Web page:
In 1984, the world’s first commercial, magnetic levitated train began operations at Birmingham International Airport in the UK. While travelling at a top speed of just 26 miles per hour, for those that worked on the project, it was nonetheless a historical moment.
After decades of research that began in the 1940s with British electrical engineer Eric Laithwaite – known as the ‘father of maglev’ – the concept of powering a train using magnetic suspension had been realised for the first time.
“There was a positive mood,” remembers Roger Goodall, professor at Loughborough University and a key participant in the creation of the Birmingham maglev system. “The dream as people envisaged it at the time was written: a train with no contact, mechanical simplicity, high efficiency and low noise.”
Since then a number of maglev trains have become operational. In Japan, the Linimo line, which uses electromagnetic levitation technology, serves a local community in the Aichi Prefecture, close to the city of Nagoya. In Shanghai, arguably the most famous maglev train can be found running across a stretch from Pudong International airport to the outskirts of the city.
“There is no train in the world that can match the kind of kind of performance that you see in that 19-mile connection,” says Laurence Blow, founder of the MaglevTransport consulting group. “It can be done in seven and a half minutes and you hit a top speed of 267 miles an hour.”
High speed, low maintenance
More recently, Japan has been building a new maglev line, the Chuo Shinkansen, which broke speed records by travelling at 603km/h on a test track near Mount Fuji; in Beijing, a new middle-to-low speed maglev called Line S1 is under construction and is expected to begin operating soon; while in the US, the Northeast Maglev project envisages a maglev train that could cut the distance from Washington DC to New York to just an hour.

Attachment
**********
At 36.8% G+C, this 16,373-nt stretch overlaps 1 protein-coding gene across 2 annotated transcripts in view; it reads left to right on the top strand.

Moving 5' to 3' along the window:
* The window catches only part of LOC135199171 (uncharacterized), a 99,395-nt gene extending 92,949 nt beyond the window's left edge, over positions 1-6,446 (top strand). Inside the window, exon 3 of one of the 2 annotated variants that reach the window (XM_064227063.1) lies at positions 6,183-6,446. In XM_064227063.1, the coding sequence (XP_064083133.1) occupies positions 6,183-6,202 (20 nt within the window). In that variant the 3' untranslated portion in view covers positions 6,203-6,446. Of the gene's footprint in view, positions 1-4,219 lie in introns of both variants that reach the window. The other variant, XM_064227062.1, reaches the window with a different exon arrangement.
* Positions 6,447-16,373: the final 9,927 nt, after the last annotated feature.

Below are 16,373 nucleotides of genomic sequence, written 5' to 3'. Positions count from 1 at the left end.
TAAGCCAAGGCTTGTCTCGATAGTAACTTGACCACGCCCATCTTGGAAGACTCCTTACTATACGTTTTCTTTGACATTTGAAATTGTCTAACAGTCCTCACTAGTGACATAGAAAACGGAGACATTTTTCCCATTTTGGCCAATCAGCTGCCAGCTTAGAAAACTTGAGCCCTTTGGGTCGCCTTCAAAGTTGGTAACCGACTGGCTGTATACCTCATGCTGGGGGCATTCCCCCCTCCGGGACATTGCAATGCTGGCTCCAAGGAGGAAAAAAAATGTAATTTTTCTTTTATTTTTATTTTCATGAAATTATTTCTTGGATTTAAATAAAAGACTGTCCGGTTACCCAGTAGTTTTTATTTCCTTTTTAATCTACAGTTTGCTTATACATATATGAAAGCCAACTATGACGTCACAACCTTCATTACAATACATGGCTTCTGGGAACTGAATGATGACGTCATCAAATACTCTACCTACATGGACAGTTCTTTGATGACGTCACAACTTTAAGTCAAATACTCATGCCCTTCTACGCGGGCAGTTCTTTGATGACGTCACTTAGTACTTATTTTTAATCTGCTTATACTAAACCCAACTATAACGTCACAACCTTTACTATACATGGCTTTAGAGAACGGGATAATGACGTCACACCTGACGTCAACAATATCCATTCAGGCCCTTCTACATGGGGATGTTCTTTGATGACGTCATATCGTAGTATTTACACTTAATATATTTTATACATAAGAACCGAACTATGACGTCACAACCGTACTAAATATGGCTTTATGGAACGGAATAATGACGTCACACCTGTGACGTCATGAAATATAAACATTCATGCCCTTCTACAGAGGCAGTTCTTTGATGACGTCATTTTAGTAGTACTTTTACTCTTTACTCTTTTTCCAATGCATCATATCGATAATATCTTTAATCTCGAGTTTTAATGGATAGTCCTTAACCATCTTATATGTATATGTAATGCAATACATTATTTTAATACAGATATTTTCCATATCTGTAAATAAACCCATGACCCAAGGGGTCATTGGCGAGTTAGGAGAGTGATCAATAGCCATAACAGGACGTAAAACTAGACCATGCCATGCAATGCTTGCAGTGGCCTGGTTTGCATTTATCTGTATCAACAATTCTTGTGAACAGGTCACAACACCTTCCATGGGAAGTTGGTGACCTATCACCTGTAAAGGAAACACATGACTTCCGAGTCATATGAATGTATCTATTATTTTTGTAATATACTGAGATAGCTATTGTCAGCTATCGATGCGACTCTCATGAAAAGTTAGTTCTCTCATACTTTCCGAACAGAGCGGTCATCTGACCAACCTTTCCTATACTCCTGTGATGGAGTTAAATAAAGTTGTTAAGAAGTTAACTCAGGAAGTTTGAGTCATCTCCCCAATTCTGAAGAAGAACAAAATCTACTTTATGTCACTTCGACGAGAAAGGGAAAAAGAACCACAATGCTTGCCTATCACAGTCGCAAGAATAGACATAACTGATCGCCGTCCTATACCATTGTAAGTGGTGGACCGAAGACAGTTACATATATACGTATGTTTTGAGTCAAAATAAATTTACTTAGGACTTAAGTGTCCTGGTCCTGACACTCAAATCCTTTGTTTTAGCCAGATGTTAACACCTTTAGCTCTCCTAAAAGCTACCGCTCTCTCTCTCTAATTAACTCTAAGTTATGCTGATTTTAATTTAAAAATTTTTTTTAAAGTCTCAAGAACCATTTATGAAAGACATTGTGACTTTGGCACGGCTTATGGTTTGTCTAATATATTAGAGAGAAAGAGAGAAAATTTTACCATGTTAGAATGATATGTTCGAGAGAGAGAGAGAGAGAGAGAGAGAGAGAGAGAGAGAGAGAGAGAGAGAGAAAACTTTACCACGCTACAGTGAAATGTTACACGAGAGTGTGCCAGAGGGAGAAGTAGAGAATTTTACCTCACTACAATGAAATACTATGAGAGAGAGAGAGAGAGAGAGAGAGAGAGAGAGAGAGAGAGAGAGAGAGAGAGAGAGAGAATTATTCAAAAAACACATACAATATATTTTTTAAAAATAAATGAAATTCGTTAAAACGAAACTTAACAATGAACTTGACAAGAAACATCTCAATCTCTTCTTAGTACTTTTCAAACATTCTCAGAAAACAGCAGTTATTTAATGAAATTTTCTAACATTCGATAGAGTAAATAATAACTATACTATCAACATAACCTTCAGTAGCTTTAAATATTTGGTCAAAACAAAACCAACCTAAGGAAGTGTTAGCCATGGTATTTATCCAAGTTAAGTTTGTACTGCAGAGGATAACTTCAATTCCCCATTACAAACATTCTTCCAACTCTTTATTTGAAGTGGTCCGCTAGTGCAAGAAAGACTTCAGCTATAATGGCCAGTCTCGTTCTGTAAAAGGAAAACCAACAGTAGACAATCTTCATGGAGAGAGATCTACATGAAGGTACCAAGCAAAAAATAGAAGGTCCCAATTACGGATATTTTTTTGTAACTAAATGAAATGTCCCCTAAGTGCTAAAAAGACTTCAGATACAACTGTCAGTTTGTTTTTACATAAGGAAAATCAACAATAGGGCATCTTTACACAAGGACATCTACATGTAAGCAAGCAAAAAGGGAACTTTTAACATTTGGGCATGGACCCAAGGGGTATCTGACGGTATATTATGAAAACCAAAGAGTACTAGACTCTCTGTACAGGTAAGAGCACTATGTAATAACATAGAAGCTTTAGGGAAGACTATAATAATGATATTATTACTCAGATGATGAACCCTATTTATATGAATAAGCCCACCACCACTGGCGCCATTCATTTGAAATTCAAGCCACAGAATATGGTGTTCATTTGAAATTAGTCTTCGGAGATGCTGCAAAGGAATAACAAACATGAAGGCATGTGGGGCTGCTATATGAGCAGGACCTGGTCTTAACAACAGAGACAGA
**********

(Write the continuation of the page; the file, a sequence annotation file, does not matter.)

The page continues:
The benefits of maglev are hard to contest. By replacing wheels and supporting machinery with electromagnets or super-conducting magnets, levitating trains are able to reach incredible speeds. Preventing interaction between wheels and rail also means less noise, vibration and mechanical failure, and fewer problems in the event of bad weather.
“All these problems emanate from the physical contact between the wheel and the rail,” says Blow. “The fundamental benefit of maglev is to take away that interaction. Some people say that once you’ve put a guideway in place for a magnetic levitation machine, you never have to replace or even maintain it.”
Despite these few notable success stories, however, few can say with confidence that “the dream” Goodall and others envisaged back in the 1970s has been fully realised. For all their benefits, elevated trains have largely failed to reach the mainstream in the way many back then expected.
“A technology that has been going for fifty years usually does a nose dive into the ground or takes off,” says Goodall. “Maglev has kind of just rumbled along and people keep rediscovering it and getting terribly excited about it.”